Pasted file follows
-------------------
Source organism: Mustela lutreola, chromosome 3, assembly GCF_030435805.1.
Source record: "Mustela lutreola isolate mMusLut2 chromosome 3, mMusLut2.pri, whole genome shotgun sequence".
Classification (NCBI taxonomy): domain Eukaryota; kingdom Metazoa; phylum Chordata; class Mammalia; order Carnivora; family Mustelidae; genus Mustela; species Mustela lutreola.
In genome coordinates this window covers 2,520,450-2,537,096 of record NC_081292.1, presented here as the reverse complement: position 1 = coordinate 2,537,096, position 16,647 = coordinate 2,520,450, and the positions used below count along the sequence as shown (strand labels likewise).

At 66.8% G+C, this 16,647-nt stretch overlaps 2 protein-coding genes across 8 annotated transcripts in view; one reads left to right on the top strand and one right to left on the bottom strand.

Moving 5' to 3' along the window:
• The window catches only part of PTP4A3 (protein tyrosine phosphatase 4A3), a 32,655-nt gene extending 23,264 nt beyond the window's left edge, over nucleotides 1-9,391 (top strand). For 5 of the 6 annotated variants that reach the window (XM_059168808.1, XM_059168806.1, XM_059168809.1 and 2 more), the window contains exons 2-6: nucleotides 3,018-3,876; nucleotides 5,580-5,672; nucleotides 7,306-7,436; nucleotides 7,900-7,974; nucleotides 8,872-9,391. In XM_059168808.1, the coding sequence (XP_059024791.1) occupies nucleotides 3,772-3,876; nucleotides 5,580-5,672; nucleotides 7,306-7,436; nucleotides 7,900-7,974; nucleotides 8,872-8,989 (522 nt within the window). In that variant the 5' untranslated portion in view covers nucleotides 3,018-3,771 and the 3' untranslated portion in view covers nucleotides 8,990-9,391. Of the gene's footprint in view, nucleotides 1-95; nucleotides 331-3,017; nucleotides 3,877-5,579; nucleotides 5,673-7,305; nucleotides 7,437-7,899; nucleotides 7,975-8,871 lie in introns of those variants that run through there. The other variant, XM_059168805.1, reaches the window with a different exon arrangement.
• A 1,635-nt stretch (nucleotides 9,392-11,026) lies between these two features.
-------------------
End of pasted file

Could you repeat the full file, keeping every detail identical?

Source organism: Mustela lutreola, chromosome 3, assembly GCF_030435805.1.
Source record: "Mustela lutreola isolate mMusLut2 chromosome 3, mMusLut2.pri, whole genome shotgun sequence".
Classification (NCBI taxonomy): domain Eukaryota; kingdom Metazoa; phylum Chordata; class Mammalia; order Carnivora; family Mustelidae; genus Mustela; species Mustela lutreola.
In genome coordinates this window covers 2,520,450-2,537,096 of record NC_081292.1, presented here as the reverse complement: position 1 = coordinate 2,537,096, position 16,647 = coordinate 2,520,450, and the positions used below count along the sequence as shown (strand labels likewise).

At 66.8% G+C, this 16,647-nt stretch overlaps 2 protein-coding genes across 8 annotated transcripts in view; one reads left to right on the top strand and one right to left on the bottom strand.

Moving 5' to 3' along the window:
• The window catches only part of PTP4A3 (protein tyrosine phosphatase 4A3), a 32,655-nt gene extending 23,264 nt beyond the window's left edge, over nucleotides 1-9,391 (top strand). For 5 of the 6 annotated variants that reach the window (XM_059168808.1, XM_059168806.1, XM_059168809.1 and 2 more), the window contains exons 2-6: nucleotides 3,018-3,876; nucleotides 5,580-5,672; nucleotides 7,306-7,436; nucleotides 7,900-7,974; nucleotides 8,872-9,391. In XM_059168808.1, the coding sequence (XP_059024791.1) occupies nucleotides 3,772-3,876; nucleotides 5,580-5,672; nucleotides 7,306-7,436; nucleotides 7,900-7,974; nucleotides 8,872-8,989 (522 nt within the window). In that variant the 5' untranslated portion in view covers nucleotides 3,018-3,771 and the 3' untranslated portion in view covers nucleotides 8,990-9,391. Of the gene's footprint in view, nucleotides 1-95; nucleotides 331-3,017; nucleotides 3,877-5,579; nucleotides 5,673-7,305; nucleotides 7,437-7,899; nucleotides 7,975-8,871 lie in introns of those variants that run through there. The other variant, XM_059168805.1, reaches the window with a different exon arrangement.
• A 1,635-nt stretch (nucleotides 9,392-11,026) lies between these two features.